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You guys have convinced me Active Cloning is the way to go, plus it would be the easiest to do, without needing to use or boot from an Acronis rescue media or swap the new drive into the laptop with the old drive in the enclosure first. However, Acronis knowledge base article 2931: How to clone a laptop hard drive says: "It is recommended to put the new drive in the laptop first, and connect the old drive via USB. Otherwise you will may not be able to boot from the new cloned drive, at Acronis True Image will apply a bootability fix to the new disk and adjust the boot settings of the target drive to boot from USB. If the new disk is inside the laptop, the boot settings will be automatically adjusted to boot from internal disk." Does this mean that you must put the target drive in the laptop and the source drive in the USB enclosure, even with Active Cloning?

What size was your source drive and target drive and how long did the cloning take? I will be cloning from 1TB source to 2TB target. The only reason I am doing this is to get more space, which I am running out of.

If I have to do a startup repair, is that an option in True Image and are the files in the Acronis rescue media? 

Legend
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If I have to do a startup repair, is that an option in True Image and are the files in the Acronis rescue media? 

Sorry, no. The Acronis Rescue Media is only able to do a recovery of your backup image file, there are no startup repair type functions provided.  You should have either a Windows Repair disc or USB stick, or a copy of the Windows Install media which can provide the same.

Beginner
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I have a Windows recovery USB stick I created for my Dell XPS 15 9560 laptop. Hopefully, I won't need it.

There remains the question of where to put the source and target drives during Active Cloning. Acronis knowledge base article 2931: How to clone a laptop hard drive says: "It is recommended to put the new drive in the laptop first, and connect the old drive via USB. Otherwise you will may not be able to boot from the new cloned drive, at Acronis True Image will apply a bootability fix to the new disk and adjust the boot settings of the target drive to boot from USB. If the new disk is inside the laptop, the boot settings will be automatically adjusted to boot from internal disk." Does this mean that you must put the target drive in the laptop and the source drive in the USB enclosure, even with Active Cloning? 

Legend
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Comments: 16784

With Active Cloning, your source disk is the Windows OS boot disk and therefore your target disk will be connected as a second drive.  You cannot boot your Windows disk if not connected internally and therefore cannot use Active Cloning if you swap the drive over - you would have to boot from the Rescue Media and do an offline clone instead in that scenario.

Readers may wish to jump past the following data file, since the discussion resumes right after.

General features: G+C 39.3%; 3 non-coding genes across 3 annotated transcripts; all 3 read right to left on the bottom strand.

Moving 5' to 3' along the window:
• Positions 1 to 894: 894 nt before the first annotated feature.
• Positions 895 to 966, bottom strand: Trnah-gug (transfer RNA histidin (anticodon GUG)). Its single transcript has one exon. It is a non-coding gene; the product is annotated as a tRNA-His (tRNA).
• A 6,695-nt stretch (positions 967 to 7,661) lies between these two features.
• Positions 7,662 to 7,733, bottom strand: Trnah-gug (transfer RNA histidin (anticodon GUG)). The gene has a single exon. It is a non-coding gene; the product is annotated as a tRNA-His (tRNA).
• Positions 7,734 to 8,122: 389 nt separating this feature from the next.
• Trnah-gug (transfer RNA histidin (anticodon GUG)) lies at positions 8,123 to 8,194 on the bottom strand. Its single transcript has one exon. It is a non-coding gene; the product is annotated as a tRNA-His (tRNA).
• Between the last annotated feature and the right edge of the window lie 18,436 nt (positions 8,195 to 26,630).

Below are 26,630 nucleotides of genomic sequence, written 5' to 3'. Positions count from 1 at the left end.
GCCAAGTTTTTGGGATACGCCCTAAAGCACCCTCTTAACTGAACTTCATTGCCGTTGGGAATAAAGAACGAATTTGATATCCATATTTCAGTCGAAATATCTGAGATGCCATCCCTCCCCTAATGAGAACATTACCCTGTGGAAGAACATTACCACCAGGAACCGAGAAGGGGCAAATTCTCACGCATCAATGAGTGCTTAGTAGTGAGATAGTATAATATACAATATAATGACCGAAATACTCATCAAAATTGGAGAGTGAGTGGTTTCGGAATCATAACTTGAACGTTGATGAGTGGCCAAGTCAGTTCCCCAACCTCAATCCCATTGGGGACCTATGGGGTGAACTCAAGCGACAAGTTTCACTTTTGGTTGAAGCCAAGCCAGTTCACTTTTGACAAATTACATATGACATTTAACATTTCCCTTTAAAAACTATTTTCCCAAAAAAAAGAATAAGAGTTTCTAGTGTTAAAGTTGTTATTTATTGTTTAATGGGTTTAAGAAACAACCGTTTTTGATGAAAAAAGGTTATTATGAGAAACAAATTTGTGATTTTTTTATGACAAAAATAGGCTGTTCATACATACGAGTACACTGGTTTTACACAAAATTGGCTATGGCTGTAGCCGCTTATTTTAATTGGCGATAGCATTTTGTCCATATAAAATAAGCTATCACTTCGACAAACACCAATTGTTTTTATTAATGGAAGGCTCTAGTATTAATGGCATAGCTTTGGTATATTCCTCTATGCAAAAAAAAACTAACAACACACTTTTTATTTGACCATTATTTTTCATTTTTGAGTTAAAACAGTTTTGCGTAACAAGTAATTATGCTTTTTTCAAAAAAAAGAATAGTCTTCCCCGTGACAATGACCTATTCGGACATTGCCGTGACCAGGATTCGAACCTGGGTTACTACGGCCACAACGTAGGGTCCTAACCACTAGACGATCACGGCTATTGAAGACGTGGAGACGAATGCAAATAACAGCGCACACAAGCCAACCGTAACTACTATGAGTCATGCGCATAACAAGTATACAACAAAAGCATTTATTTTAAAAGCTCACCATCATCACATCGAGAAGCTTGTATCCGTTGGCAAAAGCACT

Forum Hero
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Go for it! You should be OK. And worse case, you use the rescue media to complete the clone or restore the backup to the new drive instead.

My active clone was from a 256GB Samsung 950 Pro to a 500GB XPG SX8200 Pro in an external adapter. It was only about 120GB of actual data and took about 3 minutes. 

When it was done, I powered off, took out the original drive, installed the clone in it's place, booted to the BIOS to make sure it saw the drive and the boot order had it as the priority and then booted right into the OS.

Everything was just as I had hoped. The only thing I had to modify was reselecting the new drive as the source in Acronis backup tasks and one other backup program I use since I am still using the old drive just for data now and they seemed to want to continue using it as originally selected.

Beginner
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Success. Cloning of my 800+ GB of Windows 10 installation and tons of multimedia data on my 1TB SSD to a 2TB SSD took about an hour and went flawlessly with Acronis True Image 2019. BTW, I used a Sabrent USB Type-C Enclosure for NVME PCIE M Key M.2 SSD (about $50). Attached is a pic from TreeSize Pro showing all the new free space. I'm drooling :). Thanks for all your help.

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Forum Hero
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Awesome! Glad it all went as smooth as it was meant to! I have the same sabrent enclosure and it took me 3 minutes to clone my new drive onto it!

I wish I had a 2TB PCIE NVME drive! I just upgraded to a 500GB (swapped my XPG 8200SX PRO for an EVO 970 plus) and thought that's was cool ?. But my OS is only about 100GB and that's all it's for. The rest of my data is still tied up on 4TB WD black spinners, but I have a couple other NVME for my VMs and play areas.

Beginner
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Comments: 6

Intel 660p Series M2 2280 2TB PCIE-E 3.0 x4 3D NAND SSDPEKNW020T8X1 $266.73 incl. tax from Newegg.